When I was growing up in Anderson, Indiana, it was not unusual to be called "dirty Jew" or "kike" by a young classmate who had obviously gotten the terminology at home. After one such incident, when I ran home crying, my mother said something I never forgot….
When I was growing up in Anderson, Indiana, it was not unusual to be called "dirty Jew" or "kike" by a young classmate who had obviously gotten the terminology at home. After one such incident, when I ran home crying, my mother said something I never forgot. "Just remember," she said, "a real Christian, a good Christian, is a Jew’s best friend."
If I ever doubted the wisdom of that observation, my years as Executive Director of the ICLU confirmed its truth. While I certainly encountered manifold bigotries masquerading as "Christian values," I also was privileged to work with wonderful Christian ministers and educators on a daily basis. These were men and women who acted on the belief that their faith obligates them to respect all people, and to treat others as they would wish to be treated. These were the Christians who worked tirelessly for interfaith understanding, and against racism and homophobia. These were the Christians who heeded Jesus’ admonitions to feed the hungry and clothe the naked. These were people of genuine faith who considered the use of religion for political ends embarrassing, even blasphemous.
I thought about several of those good people when I read about the recent comments made by Kathleen Hudson, a Tippecanoe County Commissioner, to a Jewish constituent who complained about a manifestly unconstitutional religious display at the County Courthouse. Hudson told the woman that she was free to move to Israel if she didn’t like living in "this Christian nation." When her emailed remarks were made public, and a firestorm erupted, Hudson employed the "victim" rhetoric currently favored by political religious extremists, complaining that she was "tired of having to defend my faith."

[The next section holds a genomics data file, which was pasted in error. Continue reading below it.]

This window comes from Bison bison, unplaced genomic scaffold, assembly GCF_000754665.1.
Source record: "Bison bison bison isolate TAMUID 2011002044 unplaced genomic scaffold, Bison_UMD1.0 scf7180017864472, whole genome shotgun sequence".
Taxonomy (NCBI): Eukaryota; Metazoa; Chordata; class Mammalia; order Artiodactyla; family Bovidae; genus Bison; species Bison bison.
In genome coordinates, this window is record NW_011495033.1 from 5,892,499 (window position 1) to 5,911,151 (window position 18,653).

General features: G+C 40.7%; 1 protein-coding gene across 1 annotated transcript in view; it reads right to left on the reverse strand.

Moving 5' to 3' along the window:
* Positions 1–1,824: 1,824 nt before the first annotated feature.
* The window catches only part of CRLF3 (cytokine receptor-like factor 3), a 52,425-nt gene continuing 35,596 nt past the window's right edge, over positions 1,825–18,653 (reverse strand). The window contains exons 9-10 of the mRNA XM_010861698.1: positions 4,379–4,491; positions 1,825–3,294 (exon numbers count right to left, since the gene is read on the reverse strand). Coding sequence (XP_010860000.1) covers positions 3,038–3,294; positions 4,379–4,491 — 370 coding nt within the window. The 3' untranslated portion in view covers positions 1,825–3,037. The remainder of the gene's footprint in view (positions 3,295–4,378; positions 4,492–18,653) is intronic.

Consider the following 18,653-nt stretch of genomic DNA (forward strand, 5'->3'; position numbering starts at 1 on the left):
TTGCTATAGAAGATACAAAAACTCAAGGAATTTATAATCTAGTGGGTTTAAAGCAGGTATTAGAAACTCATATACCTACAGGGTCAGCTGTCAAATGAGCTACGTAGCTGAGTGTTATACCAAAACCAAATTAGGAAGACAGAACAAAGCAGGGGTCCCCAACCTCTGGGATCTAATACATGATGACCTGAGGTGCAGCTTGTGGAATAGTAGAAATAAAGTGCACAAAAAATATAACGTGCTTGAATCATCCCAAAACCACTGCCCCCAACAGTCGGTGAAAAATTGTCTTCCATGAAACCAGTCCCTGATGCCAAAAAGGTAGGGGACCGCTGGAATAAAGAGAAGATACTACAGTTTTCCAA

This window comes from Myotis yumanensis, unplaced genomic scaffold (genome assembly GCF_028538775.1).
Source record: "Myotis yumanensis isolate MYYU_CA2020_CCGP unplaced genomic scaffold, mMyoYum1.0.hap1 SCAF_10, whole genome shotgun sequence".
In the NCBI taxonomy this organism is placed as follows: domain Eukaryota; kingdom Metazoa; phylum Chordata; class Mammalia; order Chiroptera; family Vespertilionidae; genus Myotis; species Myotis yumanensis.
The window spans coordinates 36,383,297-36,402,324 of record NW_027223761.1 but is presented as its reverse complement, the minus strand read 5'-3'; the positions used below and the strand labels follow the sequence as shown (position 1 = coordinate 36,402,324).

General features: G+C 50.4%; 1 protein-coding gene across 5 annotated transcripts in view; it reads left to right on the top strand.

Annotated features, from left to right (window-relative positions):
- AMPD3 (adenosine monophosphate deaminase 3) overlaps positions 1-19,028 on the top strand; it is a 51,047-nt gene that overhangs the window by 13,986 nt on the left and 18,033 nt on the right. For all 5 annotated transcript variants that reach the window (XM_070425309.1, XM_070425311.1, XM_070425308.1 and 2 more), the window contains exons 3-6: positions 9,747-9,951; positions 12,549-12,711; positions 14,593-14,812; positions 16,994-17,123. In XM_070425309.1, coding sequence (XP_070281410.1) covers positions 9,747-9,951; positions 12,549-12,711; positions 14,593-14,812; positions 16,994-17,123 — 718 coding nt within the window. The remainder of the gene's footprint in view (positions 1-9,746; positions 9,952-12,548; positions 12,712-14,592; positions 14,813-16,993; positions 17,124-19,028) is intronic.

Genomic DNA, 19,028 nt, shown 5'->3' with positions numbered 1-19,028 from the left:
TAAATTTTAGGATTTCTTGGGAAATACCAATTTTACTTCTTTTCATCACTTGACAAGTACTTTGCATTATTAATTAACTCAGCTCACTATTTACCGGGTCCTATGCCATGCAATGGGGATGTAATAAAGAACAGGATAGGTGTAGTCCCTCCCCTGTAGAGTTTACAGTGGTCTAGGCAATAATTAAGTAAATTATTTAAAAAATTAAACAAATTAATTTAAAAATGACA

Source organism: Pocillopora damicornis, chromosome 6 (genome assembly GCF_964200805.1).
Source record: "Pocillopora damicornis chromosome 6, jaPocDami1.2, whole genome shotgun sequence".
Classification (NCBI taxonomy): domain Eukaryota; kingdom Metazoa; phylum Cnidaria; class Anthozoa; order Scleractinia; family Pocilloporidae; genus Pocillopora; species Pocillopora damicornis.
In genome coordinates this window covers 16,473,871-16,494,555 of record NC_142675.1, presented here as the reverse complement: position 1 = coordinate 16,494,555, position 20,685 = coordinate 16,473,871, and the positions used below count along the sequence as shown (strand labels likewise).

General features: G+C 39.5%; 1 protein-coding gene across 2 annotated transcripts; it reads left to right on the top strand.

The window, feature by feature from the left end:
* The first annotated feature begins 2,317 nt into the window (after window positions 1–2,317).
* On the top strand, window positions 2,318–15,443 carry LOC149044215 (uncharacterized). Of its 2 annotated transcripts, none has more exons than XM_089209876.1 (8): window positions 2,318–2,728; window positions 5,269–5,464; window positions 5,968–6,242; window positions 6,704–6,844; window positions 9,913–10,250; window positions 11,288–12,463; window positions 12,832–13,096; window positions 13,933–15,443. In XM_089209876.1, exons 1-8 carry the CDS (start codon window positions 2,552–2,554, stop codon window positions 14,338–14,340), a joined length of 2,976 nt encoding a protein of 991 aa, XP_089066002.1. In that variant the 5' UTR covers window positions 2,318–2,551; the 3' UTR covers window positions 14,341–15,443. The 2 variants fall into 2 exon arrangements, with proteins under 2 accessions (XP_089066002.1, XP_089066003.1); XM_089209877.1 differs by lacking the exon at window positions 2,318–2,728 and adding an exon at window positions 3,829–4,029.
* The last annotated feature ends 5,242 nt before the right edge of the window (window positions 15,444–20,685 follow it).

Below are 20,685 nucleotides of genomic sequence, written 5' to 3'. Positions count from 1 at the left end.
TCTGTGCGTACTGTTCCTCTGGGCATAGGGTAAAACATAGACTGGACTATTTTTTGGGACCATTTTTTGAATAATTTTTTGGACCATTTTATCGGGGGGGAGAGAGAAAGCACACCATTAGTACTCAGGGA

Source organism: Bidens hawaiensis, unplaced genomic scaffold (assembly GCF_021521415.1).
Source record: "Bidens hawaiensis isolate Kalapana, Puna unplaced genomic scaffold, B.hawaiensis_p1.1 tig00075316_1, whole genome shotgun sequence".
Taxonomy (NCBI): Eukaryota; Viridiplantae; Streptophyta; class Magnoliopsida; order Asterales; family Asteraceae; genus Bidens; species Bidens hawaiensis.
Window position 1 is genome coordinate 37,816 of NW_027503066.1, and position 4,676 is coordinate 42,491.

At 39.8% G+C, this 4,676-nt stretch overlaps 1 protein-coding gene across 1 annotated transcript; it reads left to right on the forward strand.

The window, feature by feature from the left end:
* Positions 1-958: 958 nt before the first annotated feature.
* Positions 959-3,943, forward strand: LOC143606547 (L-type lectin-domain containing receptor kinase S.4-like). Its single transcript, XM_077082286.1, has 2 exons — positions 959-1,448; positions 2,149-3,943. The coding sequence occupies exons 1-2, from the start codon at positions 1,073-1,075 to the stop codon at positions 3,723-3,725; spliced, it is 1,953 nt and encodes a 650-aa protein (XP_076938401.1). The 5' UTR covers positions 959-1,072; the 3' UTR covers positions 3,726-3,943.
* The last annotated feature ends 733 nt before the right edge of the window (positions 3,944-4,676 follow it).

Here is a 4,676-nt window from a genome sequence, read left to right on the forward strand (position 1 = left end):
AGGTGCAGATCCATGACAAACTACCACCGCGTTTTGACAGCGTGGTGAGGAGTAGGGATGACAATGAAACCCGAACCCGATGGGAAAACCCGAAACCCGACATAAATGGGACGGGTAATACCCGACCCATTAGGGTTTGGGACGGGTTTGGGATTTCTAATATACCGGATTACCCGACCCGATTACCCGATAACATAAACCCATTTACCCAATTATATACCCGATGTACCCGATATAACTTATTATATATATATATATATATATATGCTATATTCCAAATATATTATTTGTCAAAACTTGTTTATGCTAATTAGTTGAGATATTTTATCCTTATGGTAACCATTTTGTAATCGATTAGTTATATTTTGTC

Hudson doesn’t need to defend her faith, but she does need to understand what kinds of behavior it requires. She also clearly needs a few history lessons, and an introduction to the constitutional principles she took an oath to uphold.
When the language of the First Amendment was being debated, the Founders voted down a version that prohibited the establishment of a "national church" in favor of the language forbidding an "establishment of religion." As Thomas Jefferson would later explain in his famous letter to the Danbury Baptists, the intent was to erect "a wall of separation" between government and religion–to protect religion from the state and the state from becoming an instrument of religious zealots.
If the First Amendment means anything, it means that Kathleen Hudson cannot tell Jews in Lafayette, Indiana, that they are visitors in someone else’s country. It means she cannot use her government position to impose her religious beliefs on others, or to favor her co-religionists over those of other faiths. She is entitled to her beliefs, but the state cannot be an instrument of her bigotry.
Following the outcry over Hudson’s remarks, she issued a tepid apology to Lafayette’s Jewish population. But the people who really deserve an apology are the millions of good Christians whose values she has so sorely misrepresented.